Abstract: I have been trying to build autonomous real-time intelligent systems for more than ten years. This took me from computer science academia into applied research, but the goal of synthesizing autonomous behavior adapted to the external environment remained elusive. An opportunity then presented itself to join a rising multidisciplinary PhD program in Systems Neuroscience. In this talk, I will present the two major outputs that resulted from this six-year experience. First, the engineering challenges of measuring brain physiology in freely moving animals resulted in the development of Bonsai, a visual programming language for the rapid prototyping of reactive systems. Second, I will discuss the results of our investigations into the role of motor cortex. We investigated the behavior of rats facing various motor problems, with or without motor cortex. Surprisingly, we found that rats lacking the entire motor cortex do not show any obvious movement impairments. Indeed, their performance is entirely on par with controls, even in dynamic environments, except when presented with unexpected motor challenges that demand fast and flexible readjustment of the entire motor system to a new situation — the kind of challenges where robots also dramatically fail. If given the opportunity to train and repeat the challenging situation over and over, even rats without motor cortex will be able to learn how to adapt and optimize their behavior to overcome the obstacles. It is the resilience and robustness to unexpected failures of control — when the actual motor problem needs to be framed all over again — that seems to be one of the primordial roles of mammalian motor cortex.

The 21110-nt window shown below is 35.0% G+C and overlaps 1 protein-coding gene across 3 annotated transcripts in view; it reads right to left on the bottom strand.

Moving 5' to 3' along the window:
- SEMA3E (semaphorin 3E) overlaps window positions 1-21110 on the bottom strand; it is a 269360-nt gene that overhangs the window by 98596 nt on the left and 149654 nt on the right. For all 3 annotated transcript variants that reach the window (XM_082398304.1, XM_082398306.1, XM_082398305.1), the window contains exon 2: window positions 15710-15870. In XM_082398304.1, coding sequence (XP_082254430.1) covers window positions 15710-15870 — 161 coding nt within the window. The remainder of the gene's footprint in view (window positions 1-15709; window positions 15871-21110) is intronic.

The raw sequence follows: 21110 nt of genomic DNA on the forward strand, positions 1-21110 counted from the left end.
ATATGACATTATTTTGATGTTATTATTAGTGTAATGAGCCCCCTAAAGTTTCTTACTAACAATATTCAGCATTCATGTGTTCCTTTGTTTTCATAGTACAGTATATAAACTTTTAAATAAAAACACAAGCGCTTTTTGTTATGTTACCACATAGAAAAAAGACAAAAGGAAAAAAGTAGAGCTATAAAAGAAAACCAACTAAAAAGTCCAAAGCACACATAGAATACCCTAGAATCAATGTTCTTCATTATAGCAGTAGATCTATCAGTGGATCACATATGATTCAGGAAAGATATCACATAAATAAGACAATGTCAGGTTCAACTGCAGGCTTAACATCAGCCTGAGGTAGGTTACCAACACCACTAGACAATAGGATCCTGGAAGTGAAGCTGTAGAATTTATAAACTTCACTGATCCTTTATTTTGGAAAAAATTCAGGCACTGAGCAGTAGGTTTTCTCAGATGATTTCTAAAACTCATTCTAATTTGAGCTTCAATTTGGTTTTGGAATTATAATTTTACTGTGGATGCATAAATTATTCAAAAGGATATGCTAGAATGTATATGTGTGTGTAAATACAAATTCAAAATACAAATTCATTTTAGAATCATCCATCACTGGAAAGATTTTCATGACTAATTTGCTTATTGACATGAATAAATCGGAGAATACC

Bio: Gonçalo is a software engineer turned neuroscientist, fascinated by the behaviour of intelligent systems. With a background of applied research in virtual and augmented reality, parallel processing and autonomous agents, he joined the Champalimaud Neuroscience program in 2010, hoping to find better ways of building machines that learn by themselves. Gonçalo completed his PhD with Adam Kampff and Joe Paton, trying to understand the role of motor cortex in the control of movement in non-primate mammals. Along the way, he extended his experience making interactive systems to rodents and other animal models. Gonçalo developed the Bonsai visual programming language as a way to rapidly prototype interactive neuroscience experiments.
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